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‘The news that Merthyr has been waiting for’ Doctors say Mia Chambers can begin treatment

A rainbow-themed campaign has raised more than a quarter of a million pounds.

Doctors have confirmed that Mia Chambers is completely in remission and can start the drug her community helped pay for after an incredible rainbow-themed campaign.

The five-year-old girl travelled to America on Monday with her family to begin the treatment aimed at preventing her cancer from returning.

A rainbow-themed campaign has raised more than a quarter of a million pounds to help get Mia to Michigan so she can access the treatment, with rainbows becoming synonymous with Mia in her hometown of Merthyr Tydfil .

After making the journey to Michigan earlier this week, parents Josh and Kirsty faced one last hurdle before Mia’s access to the clinical trial was given the go-ahead.

After doctors in the UK were happy with Mia’s condition there was one more scan to go at Helen DeVos Children’s Hospital in Michigan before Mia could begin the treatment, known as DFMO.

Mia’s family posted on Thursday: “The news all of Merthyr and ourselves has been waiting for, Helen DeVos (Children’s Hospital) has 100% confirmed that Mia is STILL in complete remission and starts the drug that all you wonderful people helped to get for her!

“We as a family are on top of the world with this news, to the future, it’s bright.”

Mia Chambers, from Merthyr Tydfil, has travelled to Michigan to begin a clinical trial

A rainbow-themed campaign to raise funds to give the youngster access to a clinical trial – aimed at avoiding a relapse – has seen residents of Merthyr, and many parts of Wales, decorate their cars, businesses, and homes with rainbow-coloured ribbons.

In May it was announced that £170,000 had been raised for the little girl. Just three months later it was revealed last week that the total now stands at around £280,000.

Mia with mum Kirsty and dad Josh (Image: Richard Williams)

Mia first became unwell in early 2016 when a cancerous lump was discovered in her stomach and she was taken to Noah’s Ark Children’s Hospital for Wales in Cardiff.

Further tests confirmed the lump was stage four high-risk neuroblastoma – a rare type of cancer that mostly affects babies and young children.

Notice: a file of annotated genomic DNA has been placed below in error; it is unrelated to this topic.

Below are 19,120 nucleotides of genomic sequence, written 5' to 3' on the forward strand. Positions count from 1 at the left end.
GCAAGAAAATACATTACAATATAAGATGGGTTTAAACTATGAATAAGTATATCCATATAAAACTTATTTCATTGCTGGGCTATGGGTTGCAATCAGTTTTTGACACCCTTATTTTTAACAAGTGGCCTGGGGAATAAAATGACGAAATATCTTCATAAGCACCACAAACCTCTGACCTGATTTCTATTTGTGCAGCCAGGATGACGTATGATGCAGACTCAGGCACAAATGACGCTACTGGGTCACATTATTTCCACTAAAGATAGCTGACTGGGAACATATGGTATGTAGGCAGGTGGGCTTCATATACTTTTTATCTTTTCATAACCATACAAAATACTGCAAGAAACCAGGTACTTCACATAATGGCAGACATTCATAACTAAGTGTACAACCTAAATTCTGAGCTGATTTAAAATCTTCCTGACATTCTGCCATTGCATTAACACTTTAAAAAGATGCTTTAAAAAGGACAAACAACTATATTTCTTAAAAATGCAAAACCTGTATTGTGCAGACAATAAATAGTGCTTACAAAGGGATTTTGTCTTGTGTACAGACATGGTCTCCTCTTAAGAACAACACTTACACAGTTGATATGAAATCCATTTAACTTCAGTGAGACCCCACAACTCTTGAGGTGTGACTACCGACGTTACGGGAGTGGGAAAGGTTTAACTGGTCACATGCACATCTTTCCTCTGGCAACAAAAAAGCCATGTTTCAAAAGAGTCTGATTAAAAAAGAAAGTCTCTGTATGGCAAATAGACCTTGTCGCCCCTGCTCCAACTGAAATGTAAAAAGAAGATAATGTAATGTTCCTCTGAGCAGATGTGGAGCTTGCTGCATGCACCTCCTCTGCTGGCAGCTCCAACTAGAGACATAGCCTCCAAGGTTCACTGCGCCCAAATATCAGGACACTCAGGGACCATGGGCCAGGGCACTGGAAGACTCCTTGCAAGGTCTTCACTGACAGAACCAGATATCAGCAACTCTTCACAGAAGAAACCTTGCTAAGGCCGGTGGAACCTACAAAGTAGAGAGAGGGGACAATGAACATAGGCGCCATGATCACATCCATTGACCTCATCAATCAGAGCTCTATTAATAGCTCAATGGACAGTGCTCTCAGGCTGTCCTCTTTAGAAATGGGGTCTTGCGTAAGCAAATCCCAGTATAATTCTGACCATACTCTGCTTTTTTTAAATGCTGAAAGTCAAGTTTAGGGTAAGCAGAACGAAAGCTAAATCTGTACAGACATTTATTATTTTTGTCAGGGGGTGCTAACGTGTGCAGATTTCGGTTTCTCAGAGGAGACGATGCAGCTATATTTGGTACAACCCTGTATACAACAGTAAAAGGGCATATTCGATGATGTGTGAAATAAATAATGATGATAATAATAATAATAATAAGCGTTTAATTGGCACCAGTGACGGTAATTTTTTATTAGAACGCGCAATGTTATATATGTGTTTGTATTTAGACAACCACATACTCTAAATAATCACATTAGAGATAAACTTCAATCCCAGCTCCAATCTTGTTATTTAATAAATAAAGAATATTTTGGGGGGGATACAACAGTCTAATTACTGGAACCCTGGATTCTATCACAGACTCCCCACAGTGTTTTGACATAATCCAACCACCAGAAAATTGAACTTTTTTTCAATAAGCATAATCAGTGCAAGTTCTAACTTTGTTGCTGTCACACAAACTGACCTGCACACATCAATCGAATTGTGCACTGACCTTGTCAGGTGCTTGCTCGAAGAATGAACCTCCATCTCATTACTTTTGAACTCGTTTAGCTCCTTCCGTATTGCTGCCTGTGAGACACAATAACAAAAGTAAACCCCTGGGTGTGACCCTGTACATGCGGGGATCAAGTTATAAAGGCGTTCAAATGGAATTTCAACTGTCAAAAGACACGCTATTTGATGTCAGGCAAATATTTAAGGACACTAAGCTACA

Since the diagnosis Mia has been through a series of aggressive treatments and procedures including three months of intensive chemotherapy, surgery, a stem cell transplant and radiotherapy.

Supporters of the campaign have been decorating their front doors, cars, and businesses with the ribbons

A spokeswoman for Solving Kids’ Cancer, who Mia’s family have been fundraising with, said: “We are so pleased that Mia is able to access the clinical trial in Michigan, realising her parents’ aspirations.

“Mia’s supporters have been backing her all the way and it’s thanks to them that this opportunity for Mia has been made possible.”

Mia Chambers

DFMO (difluoromethylornithine) is a drug used for African trypanosomiasis – an insect-borne parasitic disease of humans and other animals.

It is being tested in children with neuroblastoma in remission to see if it will prevent the cancer from recurring. DFMO inhibits ODC (ornithine decarboxylase), which is an enzyme essential for cancer cell growth.

Over the next two years Mia and her family will have to travel to Michigan every three months.

Mia Chambers is back at school after a year away

With cancer experts saying patients with neuroblastoma have a high rate of relapsing, Mia’s family believe her best chance of avoiding that is to undergo the clinical trial in the US.

Any funds raised above what is needed will be held for a period of five years post-treatment, which is due to end in 2019.

If Mia does not need additional funds the money will be used to help other children and families affected by neuroblastoma.

This article was first published by Wales Online.

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